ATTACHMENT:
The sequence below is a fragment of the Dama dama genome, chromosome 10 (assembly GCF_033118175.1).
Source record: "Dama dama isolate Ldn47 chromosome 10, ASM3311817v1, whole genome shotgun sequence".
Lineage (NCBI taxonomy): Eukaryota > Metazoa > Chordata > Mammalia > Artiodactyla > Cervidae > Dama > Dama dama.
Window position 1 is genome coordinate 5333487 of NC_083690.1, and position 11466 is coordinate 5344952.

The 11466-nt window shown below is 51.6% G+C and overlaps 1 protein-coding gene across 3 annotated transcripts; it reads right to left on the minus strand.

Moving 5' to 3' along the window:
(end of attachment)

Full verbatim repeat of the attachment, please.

The sequence below is a fragment of the Dama dama genome, chromosome 10 (assembly GCF_033118175.1).
Source record: "Dama dama isolate Ldn47 chromosome 10, ASM3311817v1, whole genome shotgun sequence".
Lineage (NCBI taxonomy): Eukaryota > Metazoa > Chordata > Mammalia > Artiodactyla > Cervidae > Dama > Dama dama.
Window position 1 is genome coordinate 5333487 of NC_083690.1, and position 11466 is coordinate 5344952.

The 11466-nt window shown below is 51.6% G+C and overlaps 1 protein-coding gene across 3 annotated transcripts; it reads right to left on the minus strand.

Moving 5' to 3' along the window: